A new adventure beckons. There is the enticement f mystery. The topside facts, encapsulated in umbers, convey a come-hither look. Get into another historical morass? At some point resistance gives way to the lure of mystery. I throw in the towel.
Webegin with the population numbers listed in the Encylopaedia Judaica (1973), compiled by Salo W. Baron, the ever-insightful dean of American Jewish historians. As of 1300, they depict France as a key center of European Jewry, a community of 100,000, accounting for about one in five European Jews at the time. Two centuries later, in 1501, there are no professed Jews left in the kingdom. France is Judenrein. Its Jews become a significant part of the momentous shift of European Jewry from West to East.
The mystery deepens. Once Jews are gone, it stays that way for a long time. Arthur Herzberg, focusing on a period quite a ways down the road in The French Enlightenment and the Jews, finds that: "In all of France in the year 1700 there were not five thousand Jews." Indeed, in the core areas of France a Jewish presence is not re-established until after the revolution of 1789. The Jewish population of France does not regain its 1300 level until the latter part of the 19th century. That's the bare bones of the mystery.
FLASHING BACK TO ROMAN TIMES:
At the other end, flashing hack, the Jewish presence in medieval France, we quickly discover, was no flash-in-the-pan. The roots of French Jewry trace back to Roman times. To get at that story, I repair to a long-admired historian, Henri Pirenne, whom I had first encountered in his History of Europe, written without access to sources, basically from the storage of what was in his head, animated by a determination not to let dejection get the better of him while interned by the Germans in World War I.
Now the work to consult is Pirenne's Mohammed and Charlemagne (1939), a book on the close of the ancient world and the beginning of the Middle Ages. It's a book with a broad sweep. What is surprising is the prominence of the Jewish presence. Here's Pirenne's take.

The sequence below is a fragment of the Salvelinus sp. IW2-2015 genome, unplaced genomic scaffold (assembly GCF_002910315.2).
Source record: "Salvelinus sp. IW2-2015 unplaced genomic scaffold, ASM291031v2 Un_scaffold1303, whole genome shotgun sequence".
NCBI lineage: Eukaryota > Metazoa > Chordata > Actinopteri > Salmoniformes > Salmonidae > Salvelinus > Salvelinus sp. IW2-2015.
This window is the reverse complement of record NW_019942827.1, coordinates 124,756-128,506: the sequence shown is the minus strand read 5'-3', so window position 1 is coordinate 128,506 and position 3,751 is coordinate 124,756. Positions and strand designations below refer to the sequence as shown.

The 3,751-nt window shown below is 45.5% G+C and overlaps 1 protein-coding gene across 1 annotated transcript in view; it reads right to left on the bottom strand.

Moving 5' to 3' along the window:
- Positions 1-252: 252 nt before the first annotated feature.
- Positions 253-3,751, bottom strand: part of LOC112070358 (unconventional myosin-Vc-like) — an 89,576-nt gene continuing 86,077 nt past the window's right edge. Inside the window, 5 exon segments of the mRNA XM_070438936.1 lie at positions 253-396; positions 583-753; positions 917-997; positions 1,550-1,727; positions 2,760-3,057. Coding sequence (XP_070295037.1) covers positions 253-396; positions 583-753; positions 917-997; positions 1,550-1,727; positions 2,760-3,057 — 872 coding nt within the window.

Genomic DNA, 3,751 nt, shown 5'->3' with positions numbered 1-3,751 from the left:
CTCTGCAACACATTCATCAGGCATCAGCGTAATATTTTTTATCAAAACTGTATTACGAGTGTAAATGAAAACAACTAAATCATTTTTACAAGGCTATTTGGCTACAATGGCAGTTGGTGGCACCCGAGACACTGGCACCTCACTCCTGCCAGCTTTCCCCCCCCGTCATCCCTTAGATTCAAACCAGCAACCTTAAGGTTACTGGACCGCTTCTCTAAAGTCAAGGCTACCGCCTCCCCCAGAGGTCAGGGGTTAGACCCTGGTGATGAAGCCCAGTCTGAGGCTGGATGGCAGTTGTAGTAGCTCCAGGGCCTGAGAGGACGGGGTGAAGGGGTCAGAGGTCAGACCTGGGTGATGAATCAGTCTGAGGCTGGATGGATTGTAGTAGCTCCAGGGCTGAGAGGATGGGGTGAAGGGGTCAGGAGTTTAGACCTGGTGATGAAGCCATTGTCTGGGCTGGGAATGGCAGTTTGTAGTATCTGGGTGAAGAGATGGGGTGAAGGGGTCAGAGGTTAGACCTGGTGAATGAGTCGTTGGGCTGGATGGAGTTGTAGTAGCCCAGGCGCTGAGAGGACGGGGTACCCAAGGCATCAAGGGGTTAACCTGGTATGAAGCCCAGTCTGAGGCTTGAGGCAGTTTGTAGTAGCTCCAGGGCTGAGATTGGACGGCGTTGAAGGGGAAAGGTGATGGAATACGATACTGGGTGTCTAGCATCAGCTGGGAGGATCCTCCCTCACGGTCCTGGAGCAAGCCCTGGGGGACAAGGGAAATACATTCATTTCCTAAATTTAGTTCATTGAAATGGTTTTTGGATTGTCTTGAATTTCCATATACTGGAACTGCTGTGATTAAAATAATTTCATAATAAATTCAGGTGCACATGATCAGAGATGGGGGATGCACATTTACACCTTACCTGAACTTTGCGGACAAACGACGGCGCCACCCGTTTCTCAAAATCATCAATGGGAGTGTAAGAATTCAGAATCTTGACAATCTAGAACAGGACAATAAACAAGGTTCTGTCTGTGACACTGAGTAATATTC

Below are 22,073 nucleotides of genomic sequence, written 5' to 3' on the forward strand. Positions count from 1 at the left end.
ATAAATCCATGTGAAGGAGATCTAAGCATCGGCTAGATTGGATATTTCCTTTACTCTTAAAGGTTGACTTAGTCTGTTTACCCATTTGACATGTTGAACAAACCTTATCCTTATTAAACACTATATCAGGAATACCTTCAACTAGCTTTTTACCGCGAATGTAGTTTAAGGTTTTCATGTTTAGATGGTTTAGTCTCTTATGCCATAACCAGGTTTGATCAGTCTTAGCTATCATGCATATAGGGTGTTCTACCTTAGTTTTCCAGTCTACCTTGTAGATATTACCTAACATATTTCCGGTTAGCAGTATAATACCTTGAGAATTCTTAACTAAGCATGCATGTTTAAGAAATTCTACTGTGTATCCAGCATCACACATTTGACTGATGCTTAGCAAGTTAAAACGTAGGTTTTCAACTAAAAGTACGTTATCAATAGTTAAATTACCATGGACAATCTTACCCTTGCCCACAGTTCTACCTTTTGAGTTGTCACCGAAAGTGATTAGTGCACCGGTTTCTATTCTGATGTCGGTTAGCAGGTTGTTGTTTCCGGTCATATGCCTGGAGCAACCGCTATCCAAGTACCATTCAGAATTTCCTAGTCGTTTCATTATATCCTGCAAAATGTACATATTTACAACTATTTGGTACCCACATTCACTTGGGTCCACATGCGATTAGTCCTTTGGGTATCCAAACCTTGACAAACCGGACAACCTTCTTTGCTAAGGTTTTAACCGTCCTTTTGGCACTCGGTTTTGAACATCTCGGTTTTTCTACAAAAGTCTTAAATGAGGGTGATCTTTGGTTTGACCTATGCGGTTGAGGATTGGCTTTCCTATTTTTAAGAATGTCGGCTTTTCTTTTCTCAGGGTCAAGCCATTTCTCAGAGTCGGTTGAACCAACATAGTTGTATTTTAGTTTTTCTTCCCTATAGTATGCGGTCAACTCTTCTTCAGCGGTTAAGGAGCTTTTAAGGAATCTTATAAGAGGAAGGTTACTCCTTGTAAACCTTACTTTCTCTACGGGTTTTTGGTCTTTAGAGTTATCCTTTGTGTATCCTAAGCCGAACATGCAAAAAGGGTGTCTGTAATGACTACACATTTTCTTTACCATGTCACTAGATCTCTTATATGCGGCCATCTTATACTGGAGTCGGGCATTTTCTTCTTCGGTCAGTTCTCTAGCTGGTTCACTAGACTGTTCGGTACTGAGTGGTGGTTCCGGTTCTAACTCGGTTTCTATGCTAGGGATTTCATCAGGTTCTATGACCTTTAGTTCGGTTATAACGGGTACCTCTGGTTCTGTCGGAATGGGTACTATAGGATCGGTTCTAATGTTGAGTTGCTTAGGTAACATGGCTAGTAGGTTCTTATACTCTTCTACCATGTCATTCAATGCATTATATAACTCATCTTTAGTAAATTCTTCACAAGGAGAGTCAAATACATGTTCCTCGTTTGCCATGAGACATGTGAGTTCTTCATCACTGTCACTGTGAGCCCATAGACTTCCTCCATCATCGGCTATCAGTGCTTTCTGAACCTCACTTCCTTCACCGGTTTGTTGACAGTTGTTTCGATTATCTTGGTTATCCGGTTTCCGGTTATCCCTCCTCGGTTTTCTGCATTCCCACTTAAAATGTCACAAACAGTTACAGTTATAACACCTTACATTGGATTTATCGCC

The key feature of the Roman Empire was its Mediterranean character. The major group identified with its extensive maritime traffic were the Syrians, "or those who were known as such."
Jews were found in all the cities. They were sailors, brokers, bankers, essential to the economic life of the time. Their literacy also made them desirable agents for government tax farming and as toll collectors. By the time of the barbaric invasions, Jews were almost as numerous as Syrians and Greeks. Jews "had penetrated everywhere before the invasions and there they remained after the invasions."
There are well established Jewish communities in France by the 6th century. Citing Gregory of Tours, 6th century historian and Bishop of Tours, Pirenne notes the presence of Jews in Clermont, Paris, Orleans, Tours, Bourges, Bordeaux and Arles. There are early settlements also in Brittany, Avignon, Metz, Narbonne and Poitiers. Their primary center was evidently Marseilles, already then a great seaport. Synagogues in Paris and Orleans date back to the 6th century.
As an indication of the numbers of Jews, Pirenne cites the conversion of no fewer than five hundred in Clermont. There were many forced conversions in the 6th century, leading to a rebuke of French bishops by Pope Gregory the Great.